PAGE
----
July 12, 2018 - Comments Off on June 2018: The Government of Pakistan introduces bill for data protection legislation
DRF Statement: Ministry of IT and Telecom introduces the Personal Data Protection Bill
We commend the efforts of the MoITT to put the preliminary bill of the Personal Data Protection Act for comments. The initial overview of the draft by the DRF team suggests that while the bill is comprehensive in its scope and underscores the importance of data protection and consent of the user before using and/or transmitting their data, we notice that it indeed has some loopholes that have the potential of taking away people’s agency from their information.
DRF submitted a policy brief to the ministry, PDF of which can be found here, and some of our recommendations were made part of this draft. However, we believe that certain sections in the bill should be amended, and DRF is in the process of analysing it in detail to file a submission to the ministry. We hope that the Ministry of Information Technology and Telecommunications will take our recommendations into account in order to address these issues.
Read the full statement here.
Digital misogyny is personal and fixable
Article posted on the website of United Nations Human Rights Office of the High Commissioner
For women and girls, the internet can be empowering but it can also be a dangerous space. Threats, intimidation and extortion attempts are just some of the ways that abuse online takes place. The abuse comes because of what the victim has said, or the group they belong to, the cause they are advocating or in many cases, simply because they are female.
The nature of attacks on women human rights defenders and activists is different, said Nighat Dad, Executive director of the Digital Rights Foundation in Pakistan. During instances of online gender based violence, she had routinely noticed that the attacks against women activists have been personal. Women are criticised for the clothes they wear, how they smoke a cigarette, there are calls for them to be assaulted or raped, Nighat Dad said.
“While not abuse against anyone is less terrible than the other, but when the men are abused, they are abused based on their work. But when a woman is involved, the attacks become personal. Body shaming, character assassination, rape threats, you name it.”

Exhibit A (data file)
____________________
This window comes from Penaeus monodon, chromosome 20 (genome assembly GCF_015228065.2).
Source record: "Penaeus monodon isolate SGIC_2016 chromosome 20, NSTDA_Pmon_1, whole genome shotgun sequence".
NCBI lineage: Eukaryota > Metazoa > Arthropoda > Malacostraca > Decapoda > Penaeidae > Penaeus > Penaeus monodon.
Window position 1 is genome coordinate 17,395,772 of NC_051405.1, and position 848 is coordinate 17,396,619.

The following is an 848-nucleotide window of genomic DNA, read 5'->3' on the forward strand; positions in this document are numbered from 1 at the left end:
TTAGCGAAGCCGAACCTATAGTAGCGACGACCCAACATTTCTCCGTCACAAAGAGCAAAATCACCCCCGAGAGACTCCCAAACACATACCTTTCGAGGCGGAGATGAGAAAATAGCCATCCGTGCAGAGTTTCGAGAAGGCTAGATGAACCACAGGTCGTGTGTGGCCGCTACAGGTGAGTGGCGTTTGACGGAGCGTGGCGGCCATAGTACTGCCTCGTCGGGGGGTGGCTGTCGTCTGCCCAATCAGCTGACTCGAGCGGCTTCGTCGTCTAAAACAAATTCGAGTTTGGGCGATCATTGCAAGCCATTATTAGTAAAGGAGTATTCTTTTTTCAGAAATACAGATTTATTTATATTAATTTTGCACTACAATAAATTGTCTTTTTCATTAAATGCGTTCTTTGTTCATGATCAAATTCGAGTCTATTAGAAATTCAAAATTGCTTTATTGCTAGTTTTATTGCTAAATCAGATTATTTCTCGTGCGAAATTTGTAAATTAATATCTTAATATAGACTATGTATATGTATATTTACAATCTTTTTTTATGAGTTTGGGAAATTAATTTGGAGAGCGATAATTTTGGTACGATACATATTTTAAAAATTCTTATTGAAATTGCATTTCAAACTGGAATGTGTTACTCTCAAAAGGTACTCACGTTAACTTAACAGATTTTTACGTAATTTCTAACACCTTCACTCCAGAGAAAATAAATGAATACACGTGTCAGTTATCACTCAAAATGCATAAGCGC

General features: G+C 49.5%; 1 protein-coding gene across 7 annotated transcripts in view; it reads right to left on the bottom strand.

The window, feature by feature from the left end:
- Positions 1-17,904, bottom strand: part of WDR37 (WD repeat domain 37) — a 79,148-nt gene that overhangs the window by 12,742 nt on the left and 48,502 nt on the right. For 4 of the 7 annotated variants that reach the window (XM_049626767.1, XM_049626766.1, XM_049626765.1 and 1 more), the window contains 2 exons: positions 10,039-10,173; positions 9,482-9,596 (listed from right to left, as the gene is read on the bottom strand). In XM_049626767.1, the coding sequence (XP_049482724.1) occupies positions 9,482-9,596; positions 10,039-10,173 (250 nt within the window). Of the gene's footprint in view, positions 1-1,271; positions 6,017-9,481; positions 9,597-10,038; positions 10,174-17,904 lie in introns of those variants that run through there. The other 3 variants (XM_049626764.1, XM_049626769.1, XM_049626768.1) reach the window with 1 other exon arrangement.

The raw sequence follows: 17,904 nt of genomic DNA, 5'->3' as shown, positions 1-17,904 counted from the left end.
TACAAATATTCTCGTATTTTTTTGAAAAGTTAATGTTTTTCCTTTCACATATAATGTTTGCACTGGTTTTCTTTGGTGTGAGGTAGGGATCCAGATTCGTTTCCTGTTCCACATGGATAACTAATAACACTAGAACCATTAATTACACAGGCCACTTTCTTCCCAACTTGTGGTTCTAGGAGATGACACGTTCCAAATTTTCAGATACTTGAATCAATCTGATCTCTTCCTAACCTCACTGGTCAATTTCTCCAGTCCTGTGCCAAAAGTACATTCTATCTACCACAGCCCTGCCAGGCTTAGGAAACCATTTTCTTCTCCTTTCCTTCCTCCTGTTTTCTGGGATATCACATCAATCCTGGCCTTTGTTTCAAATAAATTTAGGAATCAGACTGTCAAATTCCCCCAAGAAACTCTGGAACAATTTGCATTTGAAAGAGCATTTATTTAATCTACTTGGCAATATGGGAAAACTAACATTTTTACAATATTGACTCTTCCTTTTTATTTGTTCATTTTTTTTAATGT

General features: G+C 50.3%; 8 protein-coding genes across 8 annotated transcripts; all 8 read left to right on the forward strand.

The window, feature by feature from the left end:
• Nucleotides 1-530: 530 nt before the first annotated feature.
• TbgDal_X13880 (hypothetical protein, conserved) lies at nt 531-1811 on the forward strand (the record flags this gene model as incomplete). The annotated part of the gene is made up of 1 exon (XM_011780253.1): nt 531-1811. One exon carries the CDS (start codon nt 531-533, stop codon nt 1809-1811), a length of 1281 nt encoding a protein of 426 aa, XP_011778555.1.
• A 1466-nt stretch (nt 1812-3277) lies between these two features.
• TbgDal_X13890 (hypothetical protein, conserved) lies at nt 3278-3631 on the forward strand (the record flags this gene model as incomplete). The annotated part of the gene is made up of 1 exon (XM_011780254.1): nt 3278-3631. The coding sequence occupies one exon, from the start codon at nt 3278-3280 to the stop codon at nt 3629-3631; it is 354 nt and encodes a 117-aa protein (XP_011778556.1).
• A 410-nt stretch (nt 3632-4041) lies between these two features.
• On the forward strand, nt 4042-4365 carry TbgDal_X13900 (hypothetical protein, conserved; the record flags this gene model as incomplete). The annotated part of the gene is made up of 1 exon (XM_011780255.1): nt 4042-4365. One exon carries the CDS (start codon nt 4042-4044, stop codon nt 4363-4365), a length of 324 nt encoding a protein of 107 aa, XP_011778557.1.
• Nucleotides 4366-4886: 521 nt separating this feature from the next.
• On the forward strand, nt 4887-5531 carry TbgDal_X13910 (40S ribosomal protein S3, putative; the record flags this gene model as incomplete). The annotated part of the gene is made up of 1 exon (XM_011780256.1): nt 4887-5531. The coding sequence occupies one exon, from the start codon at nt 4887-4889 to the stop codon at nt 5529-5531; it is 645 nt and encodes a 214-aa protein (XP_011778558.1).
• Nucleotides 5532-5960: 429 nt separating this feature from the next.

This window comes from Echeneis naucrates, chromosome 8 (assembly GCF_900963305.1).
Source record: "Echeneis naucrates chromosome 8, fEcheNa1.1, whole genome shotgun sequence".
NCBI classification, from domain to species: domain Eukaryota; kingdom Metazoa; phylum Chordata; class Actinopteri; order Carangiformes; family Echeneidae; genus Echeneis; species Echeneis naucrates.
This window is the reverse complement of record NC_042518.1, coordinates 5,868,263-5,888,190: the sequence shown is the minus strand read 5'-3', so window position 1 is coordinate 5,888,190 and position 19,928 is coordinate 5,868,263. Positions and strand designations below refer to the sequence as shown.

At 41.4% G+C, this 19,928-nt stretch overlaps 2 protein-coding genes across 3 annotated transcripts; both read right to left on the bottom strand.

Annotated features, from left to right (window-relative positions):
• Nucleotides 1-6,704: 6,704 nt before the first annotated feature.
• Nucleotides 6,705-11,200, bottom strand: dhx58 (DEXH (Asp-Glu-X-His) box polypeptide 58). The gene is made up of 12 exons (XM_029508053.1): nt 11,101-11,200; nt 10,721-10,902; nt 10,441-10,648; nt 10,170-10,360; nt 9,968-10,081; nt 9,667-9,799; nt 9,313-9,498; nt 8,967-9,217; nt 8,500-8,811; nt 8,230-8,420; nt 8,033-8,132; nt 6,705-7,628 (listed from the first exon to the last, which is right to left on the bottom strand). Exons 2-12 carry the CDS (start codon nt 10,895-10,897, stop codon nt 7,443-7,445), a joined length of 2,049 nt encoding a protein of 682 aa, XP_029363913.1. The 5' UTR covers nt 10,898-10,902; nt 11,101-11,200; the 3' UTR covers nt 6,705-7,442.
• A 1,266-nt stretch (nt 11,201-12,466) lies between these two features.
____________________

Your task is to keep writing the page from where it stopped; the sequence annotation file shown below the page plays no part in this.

The results of online harassment is stark: women have reported the subsequent psychological harm, including cases of depression, and threats to their safety. These online threats often materialize offline, i.e. online violence can result in offline violence, such as the case in India for Ms Gauri Lankesh a journalist who published criticism of Hindu extremism was killed last year following widespread calls online for violence against her.
Read the article here.
Man convicted under cybercrime law for child pornography
Following in the stead of his predecessor, Judicial Magistrate Aamir Raza Baitu has issued a judgement under section 22 of the Prevention of Electronic Crimes Act (PECA) 2016 [PDF]. This development comes on the heels of another important judgement on online harassment and blackmailing which was reported here and which spoke to the potentially positive impact that the otherwise draconian Act can have if employed within reason.
The defendant in this case was accused by the Cyber Crime Circle of the Federal Investigation Authority (FIA), of possessing, transmitting and producing pornographic pictures and sexually explicit videos by casting children between the ages 10 and 12 in them and then transmitting those pictures and videos to his agent, A , in Norway. The complainants in this case were not the affected children, but the FIA itself, as child pornography is one of the few offences where the FIA can take cognizance. Read details here.